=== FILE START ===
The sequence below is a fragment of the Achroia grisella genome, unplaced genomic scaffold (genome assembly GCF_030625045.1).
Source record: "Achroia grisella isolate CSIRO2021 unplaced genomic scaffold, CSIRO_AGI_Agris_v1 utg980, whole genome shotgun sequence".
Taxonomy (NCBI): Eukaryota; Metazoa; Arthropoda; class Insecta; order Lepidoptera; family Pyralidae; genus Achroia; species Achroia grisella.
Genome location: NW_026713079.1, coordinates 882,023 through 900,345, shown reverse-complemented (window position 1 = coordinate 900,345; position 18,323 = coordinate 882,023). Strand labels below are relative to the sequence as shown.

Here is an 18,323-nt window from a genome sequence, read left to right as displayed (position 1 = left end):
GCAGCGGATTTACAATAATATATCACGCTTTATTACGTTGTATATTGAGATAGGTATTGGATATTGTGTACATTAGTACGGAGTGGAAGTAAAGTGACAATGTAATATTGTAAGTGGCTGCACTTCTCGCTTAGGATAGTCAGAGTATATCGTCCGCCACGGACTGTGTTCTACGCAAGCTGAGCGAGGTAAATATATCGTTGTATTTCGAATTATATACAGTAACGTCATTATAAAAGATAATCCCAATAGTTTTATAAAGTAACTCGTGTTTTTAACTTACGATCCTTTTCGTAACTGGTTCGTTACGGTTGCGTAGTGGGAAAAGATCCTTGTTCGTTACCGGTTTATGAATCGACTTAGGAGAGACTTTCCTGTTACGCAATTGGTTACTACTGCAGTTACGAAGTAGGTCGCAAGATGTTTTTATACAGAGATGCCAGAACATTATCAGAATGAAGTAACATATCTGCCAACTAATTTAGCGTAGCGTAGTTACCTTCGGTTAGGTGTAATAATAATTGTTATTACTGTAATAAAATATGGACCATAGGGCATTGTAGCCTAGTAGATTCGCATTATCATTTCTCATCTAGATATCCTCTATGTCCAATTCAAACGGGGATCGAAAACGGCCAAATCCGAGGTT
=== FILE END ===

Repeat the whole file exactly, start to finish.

The sequence below is a fragment of the Achroia grisella genome, unplaced genomic scaffold (genome assembly GCF_030625045.1).
Source record: "Achroia grisella isolate CSIRO2021 unplaced genomic scaffold, CSIRO_AGI_Agris_v1 utg980, whole genome shotgun sequence".
Taxonomy (NCBI): Eukaryota; Metazoa; Arthropoda; class Insecta; order Lepidoptera; family Pyralidae; genus Achroia; species Achroia grisella.
Genome location: NW_026713079.1, coordinates 882,023 through 900,345, shown reverse-complemented (window position 1 = coordinate 900,345; position 18,323 = coordinate 882,023). Strand labels below are relative to the sequence as shown.

Here is an 18,323-nt window from a genome sequence, read left to right as displayed (position 1 = left end):
GCAGCGGATTTACAATAATATATCACGCTTTATTACGTTGTATATTGAGATAGGTATTGGATATTGTGTACATTAGTACGGAGTGGAAGTAAAGTGACAATGTAATATTGTAAGTGGCTGCACTTCTCGCTTAGGATAGTCAGAGTATATCGTCCGCCACGGACTGTGTTCTACGCAAGCTGAGCGAGGTAAATATATCGTTGTATTTCGAATTATATACAGTAACGTCATTATAAAAGATAATCCCAATAGTTTTATAAAGTAACTCGTGTTTTTAACTTACGATCCTTTTCGTAACTGGTTCGTTACGGTTGCGTAGTGGGAAAAGATCCTTGTTCGTTACCGGTTTATGAATCGACTTAGGAGAGACTTTCCTGTTACGCAATTGGTTACTACTGCAGTTACGAAGTAGGTCGCAAGATGTTTTTATACAGAGATGCCAGAACATTATCAGAATGAAGTAACATATCTGCCAACTAATTTAGCGTAGCGTAGTTACCTTCGGTTAGGTGTAATAATAATTGTTATTACTGTAATAAAATATGGACCATAGGGCATTGTAGCCTAGTAGATTCGCATTATCATTTCTCATCTAGATATCCTCTATGTCCAATTCAAACGGGGATCGAAAACGGCCAAATCCGAGGTT